“They offer all these technical reasons, like the music was too loud and everything, but it goes to this notion that they profile Black men and they shoot first, and then they try to make the Black man, or the Black boy, in Trayvon and Jordan’s case, seem like they were some sort of savage, and they had to do it [shoot them],” Crump said.
“Like with Trayvon, we know it wasn’t the hoodie. With Jordan Davis and with Alvin Motley it wasn’t the loud music. It was just this notion that these white men thought they had a right to impose their will on these Black men, and when they didn’t comply, they took matters into their own hands and killed them.”
Crump said that one reason the video of the shooting is so important is that it shows Motley trying to have a conversation with Livingston.
“All he said was, ‘Can we talk about this like men?’” Crump said. “But the security guard didn’t want to handle him [Motley] like a man who was deserving of respect but wanted to shoot him down like a dog in the streets.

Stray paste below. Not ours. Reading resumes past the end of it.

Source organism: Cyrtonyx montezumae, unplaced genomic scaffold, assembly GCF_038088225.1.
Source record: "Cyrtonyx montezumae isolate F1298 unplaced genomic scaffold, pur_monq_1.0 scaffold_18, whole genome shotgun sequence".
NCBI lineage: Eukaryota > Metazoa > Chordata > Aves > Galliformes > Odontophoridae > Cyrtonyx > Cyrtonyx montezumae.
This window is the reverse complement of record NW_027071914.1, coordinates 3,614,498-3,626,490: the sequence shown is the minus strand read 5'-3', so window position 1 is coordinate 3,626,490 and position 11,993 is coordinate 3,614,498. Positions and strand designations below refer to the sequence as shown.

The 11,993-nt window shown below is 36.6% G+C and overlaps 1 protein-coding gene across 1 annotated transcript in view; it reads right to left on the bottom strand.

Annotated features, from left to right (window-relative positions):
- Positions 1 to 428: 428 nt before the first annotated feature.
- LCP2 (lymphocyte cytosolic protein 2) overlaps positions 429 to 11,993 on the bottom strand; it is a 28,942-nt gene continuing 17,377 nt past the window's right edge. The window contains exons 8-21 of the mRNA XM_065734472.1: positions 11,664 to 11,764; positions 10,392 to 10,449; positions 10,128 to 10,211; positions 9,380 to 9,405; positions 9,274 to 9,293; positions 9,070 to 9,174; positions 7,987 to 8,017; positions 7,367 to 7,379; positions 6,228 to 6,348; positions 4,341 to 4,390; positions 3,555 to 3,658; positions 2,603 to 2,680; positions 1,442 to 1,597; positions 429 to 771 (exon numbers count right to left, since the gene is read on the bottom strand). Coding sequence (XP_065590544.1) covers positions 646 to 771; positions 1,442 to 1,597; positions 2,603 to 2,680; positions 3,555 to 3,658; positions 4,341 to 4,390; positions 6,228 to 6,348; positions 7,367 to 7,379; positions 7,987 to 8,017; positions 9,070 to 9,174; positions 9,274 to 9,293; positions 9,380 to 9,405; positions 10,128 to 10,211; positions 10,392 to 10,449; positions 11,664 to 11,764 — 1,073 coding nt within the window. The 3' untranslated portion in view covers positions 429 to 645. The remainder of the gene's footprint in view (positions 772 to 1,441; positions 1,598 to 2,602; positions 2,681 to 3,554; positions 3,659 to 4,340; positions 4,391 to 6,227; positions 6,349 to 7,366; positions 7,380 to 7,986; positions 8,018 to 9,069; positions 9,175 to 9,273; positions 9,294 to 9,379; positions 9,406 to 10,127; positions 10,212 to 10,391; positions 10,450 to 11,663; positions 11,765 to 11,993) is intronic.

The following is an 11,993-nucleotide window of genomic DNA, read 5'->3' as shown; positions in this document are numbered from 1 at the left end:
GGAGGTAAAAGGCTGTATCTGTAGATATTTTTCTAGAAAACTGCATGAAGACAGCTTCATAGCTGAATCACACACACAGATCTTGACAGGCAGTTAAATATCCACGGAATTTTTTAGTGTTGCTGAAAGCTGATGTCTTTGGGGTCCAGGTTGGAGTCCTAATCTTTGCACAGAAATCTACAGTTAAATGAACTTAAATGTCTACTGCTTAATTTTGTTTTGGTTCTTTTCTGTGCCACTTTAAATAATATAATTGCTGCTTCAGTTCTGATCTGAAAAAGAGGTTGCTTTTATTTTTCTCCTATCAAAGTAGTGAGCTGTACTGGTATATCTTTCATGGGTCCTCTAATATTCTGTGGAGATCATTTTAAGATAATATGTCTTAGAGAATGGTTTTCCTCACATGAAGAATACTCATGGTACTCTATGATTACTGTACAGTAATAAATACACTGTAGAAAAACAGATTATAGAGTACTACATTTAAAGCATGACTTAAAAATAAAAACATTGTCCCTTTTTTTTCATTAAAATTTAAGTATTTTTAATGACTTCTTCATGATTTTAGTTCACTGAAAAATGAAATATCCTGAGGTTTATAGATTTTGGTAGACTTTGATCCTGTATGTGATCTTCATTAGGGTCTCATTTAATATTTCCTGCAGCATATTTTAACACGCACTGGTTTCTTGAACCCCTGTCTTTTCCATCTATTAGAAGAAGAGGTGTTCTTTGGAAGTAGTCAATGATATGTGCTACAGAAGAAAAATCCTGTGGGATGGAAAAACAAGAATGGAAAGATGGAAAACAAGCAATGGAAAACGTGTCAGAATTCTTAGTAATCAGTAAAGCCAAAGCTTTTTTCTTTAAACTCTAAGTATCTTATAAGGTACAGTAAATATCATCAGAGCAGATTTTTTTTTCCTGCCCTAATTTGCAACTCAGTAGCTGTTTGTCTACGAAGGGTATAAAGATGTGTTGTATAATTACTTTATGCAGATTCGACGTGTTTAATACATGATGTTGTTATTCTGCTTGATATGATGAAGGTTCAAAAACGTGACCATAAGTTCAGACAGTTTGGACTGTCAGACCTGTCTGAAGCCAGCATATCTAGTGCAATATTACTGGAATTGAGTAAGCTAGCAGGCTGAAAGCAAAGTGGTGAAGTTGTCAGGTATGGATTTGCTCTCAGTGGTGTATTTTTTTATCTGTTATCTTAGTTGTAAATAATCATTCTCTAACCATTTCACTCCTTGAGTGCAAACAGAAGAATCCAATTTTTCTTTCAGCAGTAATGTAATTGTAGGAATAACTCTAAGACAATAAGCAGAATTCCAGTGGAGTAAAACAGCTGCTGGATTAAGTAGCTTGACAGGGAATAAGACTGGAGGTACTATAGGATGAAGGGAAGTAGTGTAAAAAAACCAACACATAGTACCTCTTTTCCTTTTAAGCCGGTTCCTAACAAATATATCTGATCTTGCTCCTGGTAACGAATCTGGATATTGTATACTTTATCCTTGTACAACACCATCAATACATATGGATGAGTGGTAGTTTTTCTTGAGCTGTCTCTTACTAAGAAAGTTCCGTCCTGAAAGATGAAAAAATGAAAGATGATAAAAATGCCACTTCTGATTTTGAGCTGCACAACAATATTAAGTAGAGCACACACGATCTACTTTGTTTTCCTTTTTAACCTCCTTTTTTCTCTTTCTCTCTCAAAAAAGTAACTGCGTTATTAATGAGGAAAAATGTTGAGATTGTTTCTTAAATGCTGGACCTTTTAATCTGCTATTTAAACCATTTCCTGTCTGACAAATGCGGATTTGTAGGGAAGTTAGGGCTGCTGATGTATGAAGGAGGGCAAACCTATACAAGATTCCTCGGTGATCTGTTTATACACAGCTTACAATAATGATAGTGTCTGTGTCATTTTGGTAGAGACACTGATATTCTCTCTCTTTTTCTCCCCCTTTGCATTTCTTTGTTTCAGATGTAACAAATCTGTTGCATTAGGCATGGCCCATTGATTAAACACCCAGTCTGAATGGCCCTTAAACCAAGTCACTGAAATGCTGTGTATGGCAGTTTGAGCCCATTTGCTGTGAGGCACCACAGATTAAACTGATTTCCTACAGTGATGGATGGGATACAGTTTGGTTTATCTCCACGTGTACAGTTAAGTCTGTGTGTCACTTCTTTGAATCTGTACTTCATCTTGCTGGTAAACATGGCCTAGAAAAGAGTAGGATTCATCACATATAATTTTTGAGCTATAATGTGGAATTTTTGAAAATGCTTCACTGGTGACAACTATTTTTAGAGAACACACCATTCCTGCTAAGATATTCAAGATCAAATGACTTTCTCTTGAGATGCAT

“We can’t let another Black man get killed over an allegation of loud music.”
Or have people working as security guards who think that the only way to stop a Black person like Motley from playing music they don't like, or approaching them about a conversation they don't want to have, is by executing them.
Tonyaa Weathersbee can be reached at firstname.lastname@example.org and you can follow her on Twitter: @tonyaajw